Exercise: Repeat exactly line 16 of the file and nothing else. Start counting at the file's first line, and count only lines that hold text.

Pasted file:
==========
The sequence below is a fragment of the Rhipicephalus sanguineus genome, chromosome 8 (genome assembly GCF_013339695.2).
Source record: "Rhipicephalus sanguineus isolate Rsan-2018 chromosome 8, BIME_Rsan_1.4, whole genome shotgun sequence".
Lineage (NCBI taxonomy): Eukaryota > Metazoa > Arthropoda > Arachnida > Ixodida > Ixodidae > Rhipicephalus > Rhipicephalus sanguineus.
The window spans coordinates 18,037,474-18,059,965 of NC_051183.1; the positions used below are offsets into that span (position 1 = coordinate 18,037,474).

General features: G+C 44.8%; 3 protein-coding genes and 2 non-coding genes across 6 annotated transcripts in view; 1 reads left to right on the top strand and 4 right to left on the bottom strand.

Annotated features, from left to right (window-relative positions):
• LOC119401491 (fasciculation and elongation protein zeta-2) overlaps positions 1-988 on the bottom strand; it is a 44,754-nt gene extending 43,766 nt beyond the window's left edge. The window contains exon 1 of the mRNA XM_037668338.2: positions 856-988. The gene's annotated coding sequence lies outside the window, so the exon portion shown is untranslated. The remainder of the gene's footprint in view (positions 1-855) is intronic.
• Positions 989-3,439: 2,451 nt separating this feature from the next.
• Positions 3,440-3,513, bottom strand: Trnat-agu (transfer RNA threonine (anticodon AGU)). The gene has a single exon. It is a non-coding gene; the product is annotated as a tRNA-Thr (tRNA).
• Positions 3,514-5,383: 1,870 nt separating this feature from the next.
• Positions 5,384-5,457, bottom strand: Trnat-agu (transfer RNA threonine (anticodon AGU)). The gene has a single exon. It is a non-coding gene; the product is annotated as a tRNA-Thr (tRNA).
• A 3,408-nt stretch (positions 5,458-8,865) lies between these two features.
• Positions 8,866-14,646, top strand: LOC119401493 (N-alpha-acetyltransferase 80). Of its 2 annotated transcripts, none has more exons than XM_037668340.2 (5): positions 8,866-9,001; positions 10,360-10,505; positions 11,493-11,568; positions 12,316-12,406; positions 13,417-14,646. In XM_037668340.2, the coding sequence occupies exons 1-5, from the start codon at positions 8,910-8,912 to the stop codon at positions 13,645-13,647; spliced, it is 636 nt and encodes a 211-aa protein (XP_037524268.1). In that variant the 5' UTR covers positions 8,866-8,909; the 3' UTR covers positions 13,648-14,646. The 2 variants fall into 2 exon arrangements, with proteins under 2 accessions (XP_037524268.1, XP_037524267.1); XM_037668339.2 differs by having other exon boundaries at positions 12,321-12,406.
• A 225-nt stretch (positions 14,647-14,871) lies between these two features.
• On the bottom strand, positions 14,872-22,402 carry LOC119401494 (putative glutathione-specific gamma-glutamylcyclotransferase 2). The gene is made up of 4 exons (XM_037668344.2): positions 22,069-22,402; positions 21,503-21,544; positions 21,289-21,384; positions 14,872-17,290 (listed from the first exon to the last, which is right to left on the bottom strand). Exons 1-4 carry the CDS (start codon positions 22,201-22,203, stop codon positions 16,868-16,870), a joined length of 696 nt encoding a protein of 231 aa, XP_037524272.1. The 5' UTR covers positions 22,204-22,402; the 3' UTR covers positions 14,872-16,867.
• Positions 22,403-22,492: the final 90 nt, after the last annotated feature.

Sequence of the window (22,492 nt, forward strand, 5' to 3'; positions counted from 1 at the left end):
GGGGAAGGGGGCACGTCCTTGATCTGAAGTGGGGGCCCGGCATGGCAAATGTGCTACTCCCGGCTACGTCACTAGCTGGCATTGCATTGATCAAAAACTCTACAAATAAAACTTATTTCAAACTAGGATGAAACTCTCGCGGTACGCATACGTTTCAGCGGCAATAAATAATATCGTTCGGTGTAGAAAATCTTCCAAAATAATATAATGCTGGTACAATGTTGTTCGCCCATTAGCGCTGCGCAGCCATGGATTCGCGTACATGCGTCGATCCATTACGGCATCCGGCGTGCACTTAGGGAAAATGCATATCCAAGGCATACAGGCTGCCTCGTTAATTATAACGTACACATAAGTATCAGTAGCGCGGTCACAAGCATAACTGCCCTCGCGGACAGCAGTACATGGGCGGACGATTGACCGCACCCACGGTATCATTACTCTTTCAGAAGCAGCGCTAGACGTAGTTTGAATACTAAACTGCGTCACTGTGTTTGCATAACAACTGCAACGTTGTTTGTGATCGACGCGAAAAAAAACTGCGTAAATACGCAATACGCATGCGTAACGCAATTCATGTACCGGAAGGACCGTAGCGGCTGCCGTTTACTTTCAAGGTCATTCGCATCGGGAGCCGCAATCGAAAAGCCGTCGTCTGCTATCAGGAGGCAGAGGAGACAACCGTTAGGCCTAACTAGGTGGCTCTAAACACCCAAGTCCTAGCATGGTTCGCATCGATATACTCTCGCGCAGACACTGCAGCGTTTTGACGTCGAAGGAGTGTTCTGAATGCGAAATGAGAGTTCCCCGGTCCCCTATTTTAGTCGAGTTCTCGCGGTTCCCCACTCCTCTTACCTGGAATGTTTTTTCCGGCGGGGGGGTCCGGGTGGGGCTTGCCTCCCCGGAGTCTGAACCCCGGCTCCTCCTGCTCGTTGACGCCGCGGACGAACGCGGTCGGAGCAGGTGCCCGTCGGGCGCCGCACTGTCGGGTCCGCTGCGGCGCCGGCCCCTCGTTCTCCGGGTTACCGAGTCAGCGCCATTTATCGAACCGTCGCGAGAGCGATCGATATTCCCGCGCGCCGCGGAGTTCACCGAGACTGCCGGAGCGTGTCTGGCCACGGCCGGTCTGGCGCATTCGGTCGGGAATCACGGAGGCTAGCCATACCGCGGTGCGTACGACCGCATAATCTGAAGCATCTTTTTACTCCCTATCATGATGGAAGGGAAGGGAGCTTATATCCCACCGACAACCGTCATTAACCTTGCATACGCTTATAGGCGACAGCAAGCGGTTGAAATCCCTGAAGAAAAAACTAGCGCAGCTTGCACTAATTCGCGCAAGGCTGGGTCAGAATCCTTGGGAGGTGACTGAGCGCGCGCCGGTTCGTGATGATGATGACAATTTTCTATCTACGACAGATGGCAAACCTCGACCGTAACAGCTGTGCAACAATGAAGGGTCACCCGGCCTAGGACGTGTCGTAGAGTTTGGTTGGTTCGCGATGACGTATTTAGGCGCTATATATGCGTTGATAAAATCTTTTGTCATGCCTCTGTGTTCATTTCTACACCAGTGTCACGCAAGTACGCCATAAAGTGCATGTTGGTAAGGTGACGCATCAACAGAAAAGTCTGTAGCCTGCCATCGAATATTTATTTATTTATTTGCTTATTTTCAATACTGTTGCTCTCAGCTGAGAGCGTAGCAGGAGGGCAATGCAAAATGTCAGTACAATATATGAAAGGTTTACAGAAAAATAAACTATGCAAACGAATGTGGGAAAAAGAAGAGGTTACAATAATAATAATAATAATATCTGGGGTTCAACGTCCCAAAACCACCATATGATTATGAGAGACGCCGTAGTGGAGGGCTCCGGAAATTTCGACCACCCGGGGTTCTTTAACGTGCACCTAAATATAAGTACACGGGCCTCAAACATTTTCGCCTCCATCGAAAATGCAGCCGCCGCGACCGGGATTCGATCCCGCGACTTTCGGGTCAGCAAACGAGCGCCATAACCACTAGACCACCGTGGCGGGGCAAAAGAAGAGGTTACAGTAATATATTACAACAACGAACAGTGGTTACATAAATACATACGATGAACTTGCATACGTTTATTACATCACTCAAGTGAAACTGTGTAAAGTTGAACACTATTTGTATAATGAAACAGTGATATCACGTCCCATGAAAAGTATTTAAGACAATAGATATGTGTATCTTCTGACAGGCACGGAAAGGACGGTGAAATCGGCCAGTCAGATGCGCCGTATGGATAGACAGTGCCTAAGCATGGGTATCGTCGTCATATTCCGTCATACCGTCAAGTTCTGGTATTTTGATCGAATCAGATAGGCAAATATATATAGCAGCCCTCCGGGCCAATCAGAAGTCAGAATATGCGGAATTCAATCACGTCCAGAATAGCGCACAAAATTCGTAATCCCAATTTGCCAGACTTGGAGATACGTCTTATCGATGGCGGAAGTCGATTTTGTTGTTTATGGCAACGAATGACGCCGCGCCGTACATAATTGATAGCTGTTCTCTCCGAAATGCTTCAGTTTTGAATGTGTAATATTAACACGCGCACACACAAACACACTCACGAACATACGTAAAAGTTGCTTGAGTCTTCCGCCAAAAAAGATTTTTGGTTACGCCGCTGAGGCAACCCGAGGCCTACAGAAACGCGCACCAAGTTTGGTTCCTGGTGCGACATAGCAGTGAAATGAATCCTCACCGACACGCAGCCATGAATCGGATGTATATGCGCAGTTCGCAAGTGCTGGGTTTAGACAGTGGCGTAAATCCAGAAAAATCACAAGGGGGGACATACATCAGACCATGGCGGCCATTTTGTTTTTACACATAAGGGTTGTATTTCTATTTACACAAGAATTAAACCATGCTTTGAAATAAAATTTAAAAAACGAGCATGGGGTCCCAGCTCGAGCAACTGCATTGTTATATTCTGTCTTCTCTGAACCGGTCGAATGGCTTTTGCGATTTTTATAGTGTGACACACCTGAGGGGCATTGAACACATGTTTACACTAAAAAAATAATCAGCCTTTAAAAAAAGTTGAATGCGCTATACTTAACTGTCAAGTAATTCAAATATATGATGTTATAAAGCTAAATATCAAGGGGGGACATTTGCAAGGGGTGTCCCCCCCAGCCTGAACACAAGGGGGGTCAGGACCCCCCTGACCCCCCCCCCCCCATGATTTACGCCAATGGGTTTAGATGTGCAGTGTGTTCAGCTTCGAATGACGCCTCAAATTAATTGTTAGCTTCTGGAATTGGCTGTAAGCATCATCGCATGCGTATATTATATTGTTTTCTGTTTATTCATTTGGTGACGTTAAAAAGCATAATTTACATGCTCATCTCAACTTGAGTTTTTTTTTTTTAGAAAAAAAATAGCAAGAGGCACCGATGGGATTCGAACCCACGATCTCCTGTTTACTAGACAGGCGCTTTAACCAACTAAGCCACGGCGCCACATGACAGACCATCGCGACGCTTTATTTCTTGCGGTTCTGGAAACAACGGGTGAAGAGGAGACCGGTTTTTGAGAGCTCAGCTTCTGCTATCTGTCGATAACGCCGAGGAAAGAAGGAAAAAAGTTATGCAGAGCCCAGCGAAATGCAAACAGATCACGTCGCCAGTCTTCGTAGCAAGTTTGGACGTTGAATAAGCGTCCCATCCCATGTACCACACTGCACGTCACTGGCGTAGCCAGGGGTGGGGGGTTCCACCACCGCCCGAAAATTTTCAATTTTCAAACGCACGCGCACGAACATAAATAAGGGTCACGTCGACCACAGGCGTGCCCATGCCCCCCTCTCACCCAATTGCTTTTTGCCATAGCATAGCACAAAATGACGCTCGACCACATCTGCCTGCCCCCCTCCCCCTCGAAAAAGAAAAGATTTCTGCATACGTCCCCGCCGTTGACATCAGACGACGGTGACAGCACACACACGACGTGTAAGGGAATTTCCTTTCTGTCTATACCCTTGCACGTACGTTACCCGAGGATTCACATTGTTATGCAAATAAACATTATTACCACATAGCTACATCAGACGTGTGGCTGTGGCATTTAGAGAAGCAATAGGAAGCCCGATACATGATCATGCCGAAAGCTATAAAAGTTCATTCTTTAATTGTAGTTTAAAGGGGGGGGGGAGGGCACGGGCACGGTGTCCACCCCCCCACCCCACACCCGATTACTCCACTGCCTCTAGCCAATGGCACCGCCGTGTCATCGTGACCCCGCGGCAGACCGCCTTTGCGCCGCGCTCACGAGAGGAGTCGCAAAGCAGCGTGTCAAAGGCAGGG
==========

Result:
• Positions 22,403-22,492: the final 90 nt, after the last annotated feature.